“It’s time to solve the issue of Visa reform,” said U. S. Senator Tim Kaine at the Roanoke Regional Chamber of Commerce on Wednesday. Highly skilled talent is needed for unfilled high-tech jobs in the U.S.
Forcing highly skilled educated college graduates back to their country of origin after graduation is the wrong thing to do when the talent is needed here, says Kaine. The immigration bill is a 13-year path to citizenship and it is not amnesty, he said. “It’s about family reunification and helping employers with an E-verify system that really works for them.”
Roanoke technology talent is in short supply as one business owner told Sen. Kaine. “There is a mismatch of talent.” Of four IT developer openings he was only able to fill one.
There is strong support from the business community for immigration reform but Kaine said “there are people who are on all sides of the issue.” He still feels secure in the bill’s passage sometime in June.
A late hitch came when Vermont Democratic Sen. Patrick Leahy said he planned to offer an amendment allowing foreign-born individuals in committed same-sex relationships with Americans to apply for green cards. Florida Republican Sen. Marco Rubio said adding such a provision would jeopardize the entire bill. “This immigration bill is difficult enough as it is.”
Joyce Waugh, president and secretary of the Roanoke Regional Chamber of Commerce, feared the lingering threat of the closure of Roanoke’s U.S. Postal Service distribution center. Mail would have to be routed through Greensboro, NC causing delivery delays. “The reality is that businesses will not be able to do business in a timely fashion,” said Waugh.
Sen. Kaine explained that in addition to sequestration and the normal budgetary challenges the U.S. Postal Service is required by Congress to prefund their pension operations. A solution will require balancing their budget and resolution of the pension fund quagmire.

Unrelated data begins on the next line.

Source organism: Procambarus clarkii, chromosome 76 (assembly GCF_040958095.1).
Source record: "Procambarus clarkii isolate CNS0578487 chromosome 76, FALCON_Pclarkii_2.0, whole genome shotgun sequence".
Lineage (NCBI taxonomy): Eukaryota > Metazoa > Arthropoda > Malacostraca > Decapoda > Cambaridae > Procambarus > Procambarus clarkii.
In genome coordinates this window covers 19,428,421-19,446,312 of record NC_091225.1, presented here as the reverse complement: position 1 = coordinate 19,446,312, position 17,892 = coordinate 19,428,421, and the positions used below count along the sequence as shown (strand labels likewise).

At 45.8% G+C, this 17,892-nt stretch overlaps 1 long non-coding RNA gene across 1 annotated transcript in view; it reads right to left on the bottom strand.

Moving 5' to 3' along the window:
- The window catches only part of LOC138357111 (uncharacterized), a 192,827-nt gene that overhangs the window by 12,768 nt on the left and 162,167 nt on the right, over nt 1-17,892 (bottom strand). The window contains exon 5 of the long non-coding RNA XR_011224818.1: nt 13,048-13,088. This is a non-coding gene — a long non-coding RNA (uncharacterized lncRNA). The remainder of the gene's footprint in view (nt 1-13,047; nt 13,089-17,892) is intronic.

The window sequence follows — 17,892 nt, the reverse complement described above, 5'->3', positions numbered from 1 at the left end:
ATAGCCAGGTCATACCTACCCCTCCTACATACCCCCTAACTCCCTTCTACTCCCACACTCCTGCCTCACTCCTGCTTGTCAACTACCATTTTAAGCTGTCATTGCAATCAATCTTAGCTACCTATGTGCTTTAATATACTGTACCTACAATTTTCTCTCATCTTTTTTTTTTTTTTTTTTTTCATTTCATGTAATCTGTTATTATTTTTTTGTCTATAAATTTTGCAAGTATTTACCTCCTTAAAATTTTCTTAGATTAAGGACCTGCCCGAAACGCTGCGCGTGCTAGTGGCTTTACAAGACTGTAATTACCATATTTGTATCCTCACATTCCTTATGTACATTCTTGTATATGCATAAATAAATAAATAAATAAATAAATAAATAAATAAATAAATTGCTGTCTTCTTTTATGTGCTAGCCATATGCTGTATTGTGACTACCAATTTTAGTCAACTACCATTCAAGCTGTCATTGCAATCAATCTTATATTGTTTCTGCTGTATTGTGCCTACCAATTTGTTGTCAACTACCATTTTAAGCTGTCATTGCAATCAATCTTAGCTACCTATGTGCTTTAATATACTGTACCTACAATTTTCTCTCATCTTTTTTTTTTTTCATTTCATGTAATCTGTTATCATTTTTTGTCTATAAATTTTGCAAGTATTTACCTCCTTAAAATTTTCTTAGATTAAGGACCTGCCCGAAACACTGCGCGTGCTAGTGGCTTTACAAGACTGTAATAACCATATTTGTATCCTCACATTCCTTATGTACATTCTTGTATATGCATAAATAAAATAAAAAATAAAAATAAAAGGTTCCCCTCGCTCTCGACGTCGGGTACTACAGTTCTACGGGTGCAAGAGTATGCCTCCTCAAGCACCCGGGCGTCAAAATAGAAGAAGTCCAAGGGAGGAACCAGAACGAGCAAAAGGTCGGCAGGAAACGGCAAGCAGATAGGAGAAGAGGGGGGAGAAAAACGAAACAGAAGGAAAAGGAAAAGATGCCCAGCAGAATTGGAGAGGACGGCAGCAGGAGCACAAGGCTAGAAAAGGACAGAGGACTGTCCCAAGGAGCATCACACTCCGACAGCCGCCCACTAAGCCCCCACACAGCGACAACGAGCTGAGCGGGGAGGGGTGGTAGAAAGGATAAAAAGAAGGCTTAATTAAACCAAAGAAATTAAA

Former state Senator Granger McFarlane asked Sen. Kaine to help reinvigorate the railroad intermodal transfer station project. “There’s a lot of foot-dragging going on,” said McFarlane. He asked that both Senator Kaine and Warner write a letter or call Norfolk Southern’s CEO Charles “Wick” Moorman, the Secretary of Transportation and Governor McDonnell to get it back on track. “If we lose it – it’s going to hurt this area.”
Dan Motley, of the Norfolk Southern Corporation and Chamber chair said that they just don’t have customers lined up asking them to build it. McFarlane made the case that it would save time and fuel and “that would certainly mean something to the customers.”
Kaine said, “I can’t create customers” but he would make inquiries. The economy faltered as years of lawsuits forced customers to look elsewhere. As governor during that time Kaine remembered that lawsuit well.
Asked later if a decrease in coal production was placing downward pressure on Norfolk Southern business, Motley said that metallurgical coal was filling the gap in lagging domestic coal shipments. Metallurgic coal is being shipped overseas for steel production, he said. Domestic coal used by electric power plants is being replaced by cheaper cleaner natural gas that meets new EPA emission standards.
Other topics of concern included the threat of the elimination of tax-exempt municipal bonds. Taxing municipal bonds would mean Roanoke City would have to pay higher rates on debt and result in the city having to forgo its infrastructure needs, said City Manager Chris Morrill.
Sen. Kaine said that with recent cuts and an improving economy the deficit is shrinking. “We’ve got more work to do,” he said. The Senate’s budget through 50% cuts and 50% revenues produces $180 million a year.
Revenues come from closing corporate loopholes. “We take in $1.3 trillion of taxes a year but give back about $1.1 trillion a year in tax expenditures (loopholes).” By reducing expenditures 7-8 percent a year it would fill in the shortfall, said Kaine. “We can find some of those [expenditures] to eliminate.” Another solution would be to place a cap on deductions and tie the cap to a percentage of AGI (adjusted gross income).
Mayor Bowers asked Sen. Kaine for help in soliciting infrastructure funds for passenger rail slated for 2016. Specifically he asked for funding for the $6 million culvert replacement needed to support the weight of a train, a passenger platform, station and a ticket booth.
On May 9 there will be an informational luncheon with Thelma Drake, the Director of Virginia’s Department of Rail & Public Transportation.
By Valerie Garner